Eddie Hearn on Saturday managed to successfully transfer that incomparable feeling into the formerly-flagging sport of professional pugilism.


Whenever either man appeared on the stadium’s big screens during a very good undercard, the atmosphere amped up from tepid and restless to rabid and electric in a mere seconds. Allegiance sounded split down the middle, though for each the boos were more piercing than the support.

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It’s a shame, in fact, that a supporting card which featured another Brit in Jamie McDonnell winning a second world title, James DeGale re-arriving on the big stage in some style and Olympic hero Anthony Joshua’s latest explosive developmental triumph was such an afterthought. But this was always going to be a one-fight show.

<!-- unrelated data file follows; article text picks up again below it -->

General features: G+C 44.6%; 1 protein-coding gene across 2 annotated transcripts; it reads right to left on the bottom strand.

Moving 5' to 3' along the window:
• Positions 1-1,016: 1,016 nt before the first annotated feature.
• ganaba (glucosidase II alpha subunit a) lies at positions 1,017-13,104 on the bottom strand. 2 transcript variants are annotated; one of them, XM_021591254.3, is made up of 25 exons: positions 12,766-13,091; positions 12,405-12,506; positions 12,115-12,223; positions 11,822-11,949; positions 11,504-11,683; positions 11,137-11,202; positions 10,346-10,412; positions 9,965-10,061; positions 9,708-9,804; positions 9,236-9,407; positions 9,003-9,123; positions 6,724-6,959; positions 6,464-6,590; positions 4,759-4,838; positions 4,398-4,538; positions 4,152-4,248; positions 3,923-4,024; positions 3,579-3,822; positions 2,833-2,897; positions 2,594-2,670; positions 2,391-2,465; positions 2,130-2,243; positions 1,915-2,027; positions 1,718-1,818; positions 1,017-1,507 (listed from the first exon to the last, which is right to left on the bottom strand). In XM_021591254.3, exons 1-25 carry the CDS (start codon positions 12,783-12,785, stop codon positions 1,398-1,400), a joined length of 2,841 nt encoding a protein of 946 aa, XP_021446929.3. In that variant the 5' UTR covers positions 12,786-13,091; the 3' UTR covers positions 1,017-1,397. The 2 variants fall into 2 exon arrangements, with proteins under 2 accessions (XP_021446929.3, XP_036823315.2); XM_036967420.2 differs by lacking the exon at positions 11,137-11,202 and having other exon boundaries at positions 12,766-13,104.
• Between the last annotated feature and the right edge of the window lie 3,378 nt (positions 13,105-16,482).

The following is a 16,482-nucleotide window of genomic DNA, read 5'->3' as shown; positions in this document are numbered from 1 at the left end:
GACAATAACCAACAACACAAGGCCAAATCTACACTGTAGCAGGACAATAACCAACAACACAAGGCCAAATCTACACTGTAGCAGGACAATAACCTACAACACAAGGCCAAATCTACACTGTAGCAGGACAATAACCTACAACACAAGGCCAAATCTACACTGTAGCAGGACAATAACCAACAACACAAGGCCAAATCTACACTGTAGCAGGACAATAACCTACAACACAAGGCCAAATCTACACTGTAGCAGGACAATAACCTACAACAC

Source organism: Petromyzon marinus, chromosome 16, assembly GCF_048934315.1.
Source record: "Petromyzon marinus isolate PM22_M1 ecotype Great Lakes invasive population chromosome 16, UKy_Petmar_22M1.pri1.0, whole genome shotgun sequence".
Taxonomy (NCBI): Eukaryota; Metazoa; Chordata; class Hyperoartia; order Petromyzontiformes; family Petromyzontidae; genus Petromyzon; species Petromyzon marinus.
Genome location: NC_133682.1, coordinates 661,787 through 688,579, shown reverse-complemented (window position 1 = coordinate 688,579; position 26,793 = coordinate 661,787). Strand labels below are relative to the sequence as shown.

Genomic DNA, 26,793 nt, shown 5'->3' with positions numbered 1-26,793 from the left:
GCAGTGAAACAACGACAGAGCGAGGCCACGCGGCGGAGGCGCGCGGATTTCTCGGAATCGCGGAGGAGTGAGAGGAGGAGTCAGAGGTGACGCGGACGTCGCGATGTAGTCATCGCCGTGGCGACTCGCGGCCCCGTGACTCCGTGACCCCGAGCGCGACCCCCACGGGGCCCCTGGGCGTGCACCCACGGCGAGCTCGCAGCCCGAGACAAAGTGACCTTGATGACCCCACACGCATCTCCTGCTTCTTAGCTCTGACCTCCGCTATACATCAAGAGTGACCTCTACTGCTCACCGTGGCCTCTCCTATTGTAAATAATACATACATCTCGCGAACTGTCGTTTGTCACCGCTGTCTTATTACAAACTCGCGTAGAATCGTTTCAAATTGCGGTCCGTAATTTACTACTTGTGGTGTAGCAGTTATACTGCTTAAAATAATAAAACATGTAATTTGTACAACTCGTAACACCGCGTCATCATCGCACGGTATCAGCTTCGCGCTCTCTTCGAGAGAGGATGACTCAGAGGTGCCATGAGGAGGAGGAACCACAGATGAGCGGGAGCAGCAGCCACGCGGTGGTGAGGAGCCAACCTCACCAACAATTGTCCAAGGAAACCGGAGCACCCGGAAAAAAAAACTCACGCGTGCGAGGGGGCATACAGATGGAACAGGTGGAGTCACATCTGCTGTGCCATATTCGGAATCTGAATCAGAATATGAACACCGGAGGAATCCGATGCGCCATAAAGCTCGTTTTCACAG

Only Froch and Groves’s names on the marquee attracted such a following that boxing records as old as 81 years were shattered. Such a following that didn’t care if it couldn’t make out most of the action from their view up in the tiered seats, as long as they could bask in the moment.

So much so in fact, that it’s easy to forget that amid the ‘two tribes’ euphoria, there was a sporting contest being decided. Fortunately, a tiny pocket of us attendees wore no hashtag-covered apparel. We had a job to do; a fight to call.

Sure – we’d all predicted winners. Eurosport Roundtable contains this website’s pre-bout picks, for instance. Our honest thoughts were as split as the casual fans’ Twilight-esque allegiance. Half of us got it right, half of us wrong. And that’s why it was always going to be a cracking contest.

Indeed, unlike the Twilight films, Froch-Groves II delivered artistically.